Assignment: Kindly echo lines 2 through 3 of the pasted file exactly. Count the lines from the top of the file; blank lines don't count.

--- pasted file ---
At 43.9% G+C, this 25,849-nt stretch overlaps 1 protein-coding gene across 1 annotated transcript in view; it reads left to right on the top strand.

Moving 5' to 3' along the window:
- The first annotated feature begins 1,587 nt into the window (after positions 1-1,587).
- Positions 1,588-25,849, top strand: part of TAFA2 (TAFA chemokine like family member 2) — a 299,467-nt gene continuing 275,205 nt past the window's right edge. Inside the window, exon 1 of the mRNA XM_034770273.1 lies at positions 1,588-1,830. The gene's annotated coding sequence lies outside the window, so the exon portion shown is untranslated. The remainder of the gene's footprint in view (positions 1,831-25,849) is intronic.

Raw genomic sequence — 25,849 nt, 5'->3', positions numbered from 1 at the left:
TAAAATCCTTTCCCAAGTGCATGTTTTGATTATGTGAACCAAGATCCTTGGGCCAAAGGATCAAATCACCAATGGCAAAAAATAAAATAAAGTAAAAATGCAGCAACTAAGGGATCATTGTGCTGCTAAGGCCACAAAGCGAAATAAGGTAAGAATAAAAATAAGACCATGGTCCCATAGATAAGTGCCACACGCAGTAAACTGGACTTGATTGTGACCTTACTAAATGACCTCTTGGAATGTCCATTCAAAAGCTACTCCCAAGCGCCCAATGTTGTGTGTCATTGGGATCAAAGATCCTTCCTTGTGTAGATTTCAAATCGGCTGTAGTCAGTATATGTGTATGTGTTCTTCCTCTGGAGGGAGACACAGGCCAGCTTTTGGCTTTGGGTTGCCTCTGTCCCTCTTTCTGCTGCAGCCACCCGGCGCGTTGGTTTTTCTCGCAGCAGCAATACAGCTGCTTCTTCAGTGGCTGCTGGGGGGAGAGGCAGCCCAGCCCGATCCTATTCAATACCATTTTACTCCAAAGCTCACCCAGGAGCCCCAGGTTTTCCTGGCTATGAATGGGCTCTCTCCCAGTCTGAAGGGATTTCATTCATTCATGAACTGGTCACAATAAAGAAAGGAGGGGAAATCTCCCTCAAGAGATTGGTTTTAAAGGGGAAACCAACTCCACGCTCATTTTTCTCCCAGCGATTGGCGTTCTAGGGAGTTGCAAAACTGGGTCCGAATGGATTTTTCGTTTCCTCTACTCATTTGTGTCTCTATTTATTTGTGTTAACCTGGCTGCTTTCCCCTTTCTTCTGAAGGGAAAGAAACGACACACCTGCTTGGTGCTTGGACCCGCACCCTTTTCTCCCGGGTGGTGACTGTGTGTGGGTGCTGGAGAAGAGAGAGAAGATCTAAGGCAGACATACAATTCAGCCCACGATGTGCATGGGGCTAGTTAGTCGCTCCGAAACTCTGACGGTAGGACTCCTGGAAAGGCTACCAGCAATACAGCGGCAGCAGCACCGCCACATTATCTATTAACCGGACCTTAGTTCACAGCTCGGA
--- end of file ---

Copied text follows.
Moving 5' to 3' along the window:
- The first annotated feature begins 1,587 nt into the window (after positions 1-1,587).